Critical international relations theory is a diverse set of schools of thought in International Relations (IR) that have criticized the theoretical, meta-theoretical and/or political status quo, both in IR theory and in international politics more broadly — from positivist as well as postpositivist positions. Such theories are now widely recognized and taught and researched in many universities, but are as yet less common in the United States. They are taught at both undergraduate and postgraduate levels in many major universities outside the US, where a major concern is that "a myopic discipline of IR might contribute to the continued development of a civil society in the U.S. that thinks, reflects and analyzes complex international events through a very narrow set of theoretical lenses"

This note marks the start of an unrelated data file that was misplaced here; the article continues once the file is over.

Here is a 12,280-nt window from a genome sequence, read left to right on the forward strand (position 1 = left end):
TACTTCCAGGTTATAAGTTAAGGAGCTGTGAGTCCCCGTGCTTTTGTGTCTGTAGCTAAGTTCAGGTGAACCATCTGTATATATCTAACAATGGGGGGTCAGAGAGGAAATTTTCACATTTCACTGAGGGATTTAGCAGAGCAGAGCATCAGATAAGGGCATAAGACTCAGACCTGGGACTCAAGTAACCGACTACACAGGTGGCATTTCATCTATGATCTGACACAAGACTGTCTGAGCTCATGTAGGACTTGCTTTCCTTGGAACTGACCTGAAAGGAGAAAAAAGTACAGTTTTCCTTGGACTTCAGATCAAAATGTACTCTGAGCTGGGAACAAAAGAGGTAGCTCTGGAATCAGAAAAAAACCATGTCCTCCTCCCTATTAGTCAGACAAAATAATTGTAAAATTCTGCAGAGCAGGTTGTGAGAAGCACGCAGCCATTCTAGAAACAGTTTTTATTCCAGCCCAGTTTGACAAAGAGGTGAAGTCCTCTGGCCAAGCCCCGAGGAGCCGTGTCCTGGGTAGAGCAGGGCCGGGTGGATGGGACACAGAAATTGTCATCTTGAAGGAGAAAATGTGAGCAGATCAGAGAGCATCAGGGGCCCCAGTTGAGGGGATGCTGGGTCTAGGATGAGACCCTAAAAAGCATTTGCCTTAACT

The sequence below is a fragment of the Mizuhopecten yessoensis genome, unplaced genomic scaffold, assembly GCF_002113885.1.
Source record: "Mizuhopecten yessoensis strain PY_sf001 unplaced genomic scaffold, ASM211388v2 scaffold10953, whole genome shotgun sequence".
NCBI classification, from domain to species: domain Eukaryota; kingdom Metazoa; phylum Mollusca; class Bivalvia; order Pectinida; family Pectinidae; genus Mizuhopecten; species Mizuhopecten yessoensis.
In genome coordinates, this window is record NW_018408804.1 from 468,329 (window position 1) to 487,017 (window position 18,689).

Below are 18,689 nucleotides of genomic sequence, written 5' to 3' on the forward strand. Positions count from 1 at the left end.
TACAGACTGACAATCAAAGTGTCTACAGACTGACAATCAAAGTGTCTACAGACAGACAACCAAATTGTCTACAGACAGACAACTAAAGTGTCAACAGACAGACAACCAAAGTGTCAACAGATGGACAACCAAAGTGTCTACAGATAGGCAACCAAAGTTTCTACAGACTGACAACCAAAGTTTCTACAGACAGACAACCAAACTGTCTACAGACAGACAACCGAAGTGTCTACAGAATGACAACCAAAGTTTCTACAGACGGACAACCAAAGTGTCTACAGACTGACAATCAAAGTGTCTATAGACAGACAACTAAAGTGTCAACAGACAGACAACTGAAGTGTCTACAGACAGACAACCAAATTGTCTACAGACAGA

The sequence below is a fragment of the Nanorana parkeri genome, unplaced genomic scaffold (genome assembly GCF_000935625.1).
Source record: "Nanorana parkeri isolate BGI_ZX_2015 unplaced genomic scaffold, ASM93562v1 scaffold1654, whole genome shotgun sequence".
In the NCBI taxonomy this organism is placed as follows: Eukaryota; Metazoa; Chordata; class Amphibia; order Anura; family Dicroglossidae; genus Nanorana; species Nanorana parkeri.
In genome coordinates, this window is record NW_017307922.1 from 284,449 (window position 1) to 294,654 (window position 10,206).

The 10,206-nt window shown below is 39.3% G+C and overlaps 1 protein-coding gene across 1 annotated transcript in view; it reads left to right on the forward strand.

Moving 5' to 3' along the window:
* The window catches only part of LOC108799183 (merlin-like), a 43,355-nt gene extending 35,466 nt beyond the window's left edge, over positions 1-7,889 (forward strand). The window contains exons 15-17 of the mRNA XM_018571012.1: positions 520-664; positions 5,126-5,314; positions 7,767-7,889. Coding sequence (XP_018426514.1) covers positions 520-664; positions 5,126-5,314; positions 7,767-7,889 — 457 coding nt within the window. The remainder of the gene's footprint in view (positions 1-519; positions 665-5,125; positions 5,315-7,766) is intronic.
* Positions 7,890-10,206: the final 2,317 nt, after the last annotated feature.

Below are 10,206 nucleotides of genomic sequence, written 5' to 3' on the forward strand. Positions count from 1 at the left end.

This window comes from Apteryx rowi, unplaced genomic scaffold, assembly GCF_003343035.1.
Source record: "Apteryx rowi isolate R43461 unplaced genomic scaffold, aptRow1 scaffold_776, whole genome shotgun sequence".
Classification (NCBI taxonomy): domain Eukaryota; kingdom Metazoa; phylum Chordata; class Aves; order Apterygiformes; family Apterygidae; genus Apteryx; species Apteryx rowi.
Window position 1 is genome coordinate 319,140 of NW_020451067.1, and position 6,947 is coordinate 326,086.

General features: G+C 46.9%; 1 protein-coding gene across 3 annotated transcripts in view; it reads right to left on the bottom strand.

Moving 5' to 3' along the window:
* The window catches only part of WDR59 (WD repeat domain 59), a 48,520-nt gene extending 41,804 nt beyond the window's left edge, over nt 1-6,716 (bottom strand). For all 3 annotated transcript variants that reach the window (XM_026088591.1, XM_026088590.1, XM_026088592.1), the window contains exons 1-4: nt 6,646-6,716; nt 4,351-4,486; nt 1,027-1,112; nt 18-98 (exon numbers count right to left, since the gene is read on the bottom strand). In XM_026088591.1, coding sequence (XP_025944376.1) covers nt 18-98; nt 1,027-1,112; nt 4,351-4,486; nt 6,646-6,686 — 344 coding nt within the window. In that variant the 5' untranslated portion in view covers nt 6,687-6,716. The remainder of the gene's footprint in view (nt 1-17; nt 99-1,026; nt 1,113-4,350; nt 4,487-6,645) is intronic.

In the discipline of international relations, constructivism is the claim that significant aspects of international relations are historically and socially constructed, rather than inevitable consequences of human nature or other essential characteristics of world politics. Development]
Nicholas Onuf is usually credited with coining the term "constructivism" to describe theories that stress the socially constructed character of international relations. Contemporary constructivist theory, Alexander Wendt is the best-known advocate of Social constructivism in the field of international relations. Wendt’s article "Anarchy is What States Make of It: the Social Construction of Power Politics" (1992) in International Organization laid the theoretical groundwork for challenging what he considered to be a flaw shared by both neorealists and neoliberal institutionalists, namely, a commitment to a (crude) form of materialism. By attempting to show that even such a core realist concept as "power politics" is socially constructed—that is, not given by nature and hence, capable of being transformed by human practice—Wendt opened...